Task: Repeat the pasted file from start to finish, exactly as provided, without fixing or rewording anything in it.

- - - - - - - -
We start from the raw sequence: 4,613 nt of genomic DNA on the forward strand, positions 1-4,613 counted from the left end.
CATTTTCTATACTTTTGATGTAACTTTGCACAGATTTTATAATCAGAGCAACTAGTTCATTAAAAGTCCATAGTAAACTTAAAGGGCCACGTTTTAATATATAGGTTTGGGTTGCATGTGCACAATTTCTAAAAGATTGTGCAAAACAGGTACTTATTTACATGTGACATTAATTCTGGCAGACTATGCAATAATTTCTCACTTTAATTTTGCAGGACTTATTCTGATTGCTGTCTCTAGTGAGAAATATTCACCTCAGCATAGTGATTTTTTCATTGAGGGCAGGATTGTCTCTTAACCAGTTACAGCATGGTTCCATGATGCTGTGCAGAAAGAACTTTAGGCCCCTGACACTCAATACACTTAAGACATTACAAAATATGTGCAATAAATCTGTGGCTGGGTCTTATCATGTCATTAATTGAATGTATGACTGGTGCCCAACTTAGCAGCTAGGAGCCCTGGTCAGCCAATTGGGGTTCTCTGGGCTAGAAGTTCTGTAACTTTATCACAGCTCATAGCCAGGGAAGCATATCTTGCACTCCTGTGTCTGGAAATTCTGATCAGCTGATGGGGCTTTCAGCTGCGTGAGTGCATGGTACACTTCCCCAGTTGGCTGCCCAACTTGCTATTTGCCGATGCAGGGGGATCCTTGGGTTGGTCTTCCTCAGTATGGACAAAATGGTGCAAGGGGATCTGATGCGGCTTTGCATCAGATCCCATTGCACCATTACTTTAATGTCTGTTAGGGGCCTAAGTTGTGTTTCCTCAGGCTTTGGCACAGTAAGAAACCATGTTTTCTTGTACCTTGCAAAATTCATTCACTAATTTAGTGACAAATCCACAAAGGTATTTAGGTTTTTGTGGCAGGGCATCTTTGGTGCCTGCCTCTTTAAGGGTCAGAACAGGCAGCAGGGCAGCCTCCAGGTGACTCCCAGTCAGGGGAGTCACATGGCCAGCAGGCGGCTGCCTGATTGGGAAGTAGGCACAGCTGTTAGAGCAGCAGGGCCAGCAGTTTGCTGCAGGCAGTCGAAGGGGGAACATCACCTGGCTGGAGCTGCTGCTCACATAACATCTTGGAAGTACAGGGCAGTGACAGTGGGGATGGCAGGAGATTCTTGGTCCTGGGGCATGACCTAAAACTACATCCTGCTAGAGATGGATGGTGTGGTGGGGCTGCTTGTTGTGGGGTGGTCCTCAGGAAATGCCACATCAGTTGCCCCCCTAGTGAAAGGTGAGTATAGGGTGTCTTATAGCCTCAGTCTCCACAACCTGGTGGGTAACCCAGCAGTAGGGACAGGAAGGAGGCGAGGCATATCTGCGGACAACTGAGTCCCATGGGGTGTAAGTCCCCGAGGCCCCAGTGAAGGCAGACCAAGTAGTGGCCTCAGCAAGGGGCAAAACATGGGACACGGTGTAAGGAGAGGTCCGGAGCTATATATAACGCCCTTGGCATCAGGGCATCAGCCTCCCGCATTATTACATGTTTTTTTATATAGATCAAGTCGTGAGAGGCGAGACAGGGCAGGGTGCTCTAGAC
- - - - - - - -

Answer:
We start from the raw sequence: 4,613 nt of genomic DNA on the forward strand, positions 1-4,613 counted from the left end.
CATTTTCTATACTTTTGATGTAACTTTGCACAGATTTTATAATCAGAGCAACTAGTTCATTAAAAGTCCATAGTAAACTTAAAGGGCCACGTTTTAATATATAGGTTTGGGTTGCATGTGCACAATTTCTAAAAGATTGTGCAAAACAGGTACTTATTTACATGTGACATTAATTCTGGCAGACTATGCAATAATTTCTCACTTTAATTTTGCAGGACTTATTCTGATTGCTGTCTCTAGTGAGAAATATTCACCTCAGCATAGTGATTTTTTCATTGAGGGCAGGATTGTCTCTTAACCAGTTACAGCATGGTTCCATGATGCTGTGCAGAAAGAACTTTAGGCCCCTGACACTCAATACACTTAAGACATTACAAAATATGTGCAATAAATCTGTGGCTGGGTCTTATCATGTCATTAATTGAATGTATGACTGGTGCCCAACTTAGCAGCTAGGAGCCCTGGTCAGCCAATTGGGGTTCTCTGGGCTAGAAGTTCTGTAACTTTATCACAGCTCATAGCCAGGGAAGCATATCTTGCACTCCTGTGTCTGGAAATTCTGATCAGCTGATGGGGCTTTCAGCTGCGTGAGTGCATGGTACACTTCCCCAGTTGGCTGCCCAACTTGCTATTTGCCGATGCAGGGGGATCCTTGGGTTGGTCTTCCTCAGTATGGACAAAATGGTGCAAGGGGATCTGATGCGGCTTTGCATCAGATCCCATTGCACCATTACTTTAATGTCTGTTAGGGGCCTAAGTTGTGTTTCCTCAGGCTTTGGCACAGTAAGAAACCATGTTTTCTTGTACCTTGCAAAATTCATTCACTAATTTAGTGACAAATCCACAAAGGTATTTAGGTTTTTGTGGCAGGGCATCTTTGGTGCCTGCCTCTTTAAGGGTCAGAACAGGCAGCAGGGCAGCCTCCAGGTGACTCCCAGTCAGGGGAGTCACATGGCCAGCAGGCGGCTGCCTGATTGGGAAGTAGGCACAGCTGTTAGAGCAGCAGGGCCAGCAGTTTGCTGCAGGCAGTCGAAGGGGGAACATCACCTGGCTGGAGCTGCTGCTCACATAACATCTTGGAAGTACAGGGCAGTGACAGTGGGGATGGCAGGAGATTCTTGGTCCTGGGGCATGACCTAAAACTACATCCTGCTAGAGATGGATGGTGTGGTGGGGCTGCTTGTTGTGGGGTGGTCCTCAGGAAATGCCACATCAGTTGCCCCCCTAGTGAAAGGTGAGTATAGGGTGTCTTATAGCCTCAGTCTCCACAACCTGGTGGGTAACCCAGCAGTAGGGACAGGAAGGAGGCGAGGCATATCTGCGGACAACTGAGTCCCATGGGGTGTAAGTCCCCGAGGCCCCAGTGAAGGCAGACCAAGTAGTGGCCTCAGCAAGGGGCAAAACATGGGACACGGTGTAAGGAGAGGTCCGGAGCTATATATAACGCCCTTGGCATCAGGGCATCAGCCTCCCGCATTATTACATGTTTTTTTATATAGATCAAGTCGTGAGAGGCGAGACAGGGCAGGGTGCTCTAGAC